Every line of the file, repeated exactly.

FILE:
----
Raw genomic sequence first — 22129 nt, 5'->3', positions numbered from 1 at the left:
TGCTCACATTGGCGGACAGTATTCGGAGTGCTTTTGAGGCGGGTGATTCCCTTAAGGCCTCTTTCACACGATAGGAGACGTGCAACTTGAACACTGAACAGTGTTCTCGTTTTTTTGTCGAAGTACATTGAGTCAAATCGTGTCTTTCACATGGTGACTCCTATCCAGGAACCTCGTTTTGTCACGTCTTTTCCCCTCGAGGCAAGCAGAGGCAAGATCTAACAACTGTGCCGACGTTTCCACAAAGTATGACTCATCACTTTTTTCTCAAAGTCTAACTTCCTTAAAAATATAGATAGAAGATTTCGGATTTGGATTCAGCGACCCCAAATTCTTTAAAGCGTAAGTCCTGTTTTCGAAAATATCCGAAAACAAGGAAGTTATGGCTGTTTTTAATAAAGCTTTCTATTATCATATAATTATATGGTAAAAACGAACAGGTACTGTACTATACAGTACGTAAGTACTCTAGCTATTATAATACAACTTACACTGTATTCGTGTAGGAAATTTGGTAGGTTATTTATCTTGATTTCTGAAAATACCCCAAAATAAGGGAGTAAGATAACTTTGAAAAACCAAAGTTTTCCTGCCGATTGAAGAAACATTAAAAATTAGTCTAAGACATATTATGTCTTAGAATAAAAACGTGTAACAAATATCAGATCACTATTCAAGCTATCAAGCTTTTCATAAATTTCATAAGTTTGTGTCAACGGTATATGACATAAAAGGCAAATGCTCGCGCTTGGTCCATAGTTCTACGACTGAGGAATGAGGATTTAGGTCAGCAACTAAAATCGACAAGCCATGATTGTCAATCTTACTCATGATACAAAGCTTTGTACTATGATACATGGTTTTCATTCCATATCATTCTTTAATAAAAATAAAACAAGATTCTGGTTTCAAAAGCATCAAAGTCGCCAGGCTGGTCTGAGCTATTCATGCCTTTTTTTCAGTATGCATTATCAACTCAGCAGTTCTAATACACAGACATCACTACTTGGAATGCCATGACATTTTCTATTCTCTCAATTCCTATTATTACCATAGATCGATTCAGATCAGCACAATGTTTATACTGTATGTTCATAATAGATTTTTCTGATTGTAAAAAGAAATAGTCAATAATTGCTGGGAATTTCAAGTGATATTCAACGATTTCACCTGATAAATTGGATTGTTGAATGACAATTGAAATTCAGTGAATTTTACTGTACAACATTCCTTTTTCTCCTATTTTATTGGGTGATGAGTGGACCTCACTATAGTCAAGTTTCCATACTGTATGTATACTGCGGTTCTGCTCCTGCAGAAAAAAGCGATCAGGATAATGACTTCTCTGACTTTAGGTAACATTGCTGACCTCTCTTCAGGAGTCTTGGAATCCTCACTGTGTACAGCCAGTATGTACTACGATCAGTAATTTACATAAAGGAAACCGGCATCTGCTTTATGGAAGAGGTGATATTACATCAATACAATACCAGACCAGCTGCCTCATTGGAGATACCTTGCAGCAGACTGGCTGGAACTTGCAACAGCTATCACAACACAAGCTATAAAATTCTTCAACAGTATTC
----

Raw genomic sequence first — 22129 nt, 5'->3', positions numbered from 1 at the left:
TGCTCACATTGGCGGACAGTATTCGGAGTGCTTTTGAGGCGGGTGATTCCCTTAAGGCCTCTTTCACACGATAGGAGACGTGCAACTTGAACACTGAACAGTGTTCTCGTTTTTTTGTCGAAGTACATTGAGTCAAATCGTGTCTTTCACATGGTGACTCCTATCCAGGAACCTCGTTTTGTCACGTCTTTTCCCCTCGAGGCAAGCAGAGGCAAGATCTAACAACTGTGCCGACGTTTCCACAAAGTATGACTCATCACTTTTTTCTCAAAGTCTAACTTCCTTAAAAATATAGATAGAAGATTTCGGATTTGGATTCAGCGACCCCAAATTCTTTAAAGCGTAAGTCCTGTTTTCGAAAATATCCGAAAACAAGGAAGTTATGGCTGTTTTTAATAAAGCTTTCTATTATCATATAATTATATGGTAAAAACGAACAGGTACTGTACTATACAGTACGTAAGTACTCTAGCTATTATAATACAACTTACACTGTATTCGTGTAGGAAATTTGGTAGGTTATTTATCTTGATTTCTGAAAATACCCCAAAATAAGGGAGTAAGATAACTTTGAAAAACCAAAGTTTTCCTGCCGATTGAAGAAACATTAAAAATTAGTCTAAGACATATTATGTCTTAGAATAAAAACGTGTAACAAATATCAGATCACTATTCAAGCTATCAAGCTTTTCATAAATTTCATAAGTTTGTGTCAACGGTATATGACATAAAAGGCAAATGCTCGCGCTTGGTCCATAGTTCTACGACTGAGGAATGAGGATTTAGGTCAGCAACTAAAATCGACAAGCCATGATTGTCAATCTTACTCATGATACAAAGCTTTGTACTATGATACATGGTTTTCATTCCATATCATTCTTTAATAAAAATAAAACAAGATTCTGGTTTCAAAAGCATCAAAGTCGCCAGGCTGGTCTGAGCTATTCATGCCTTTTTTTCAGTATGCATTATCAACTCAGCAGTTCTAATACACAGACATCACTACTTGGAATGCCATGACATTTTCTATTCTCTCAATTCCTATTATTACCATAGATCGATTCAGATCAGCACAATGTTTATACTGTATGTTCATAATAGATTTTTCTGATTGTAAAAAGAAATAGTCAATAATTGCTGGGAATTTCAAGTGATATTCAACGATTTCACCTGATAAATTGGATTGTTGAATGACAATTGAAATTCAGTGAATTTTACTGTACAACATTCCTTTTTCTCCTATTTTATTGGGTGATGAGTGGACCTCACTATAGTCAAGTTTCCATACTGTATGTATACTGCGGTTCTGCTCCTGCAGAAAAAAGCGATCAGGATAATGACTTCTCTGACTTTAGGTAACATTGCTGACCTCTCTTCAGGAGTCTTGGAATCCTCACTGTGTACAGCCAGTATGTACTACGATCAGTAATTTACATAAAGGAAACCGGCATCTGCTTTATGGAAGAGGTGATATTACATCAATACAATACCAGACCAGCTGCCTCATTGGAGATACCTTGCAGCAGACTGGCTGGAACTTGCAACAGCTATCACAACACAAGCTATAAAATTCTTCAACAGTATTC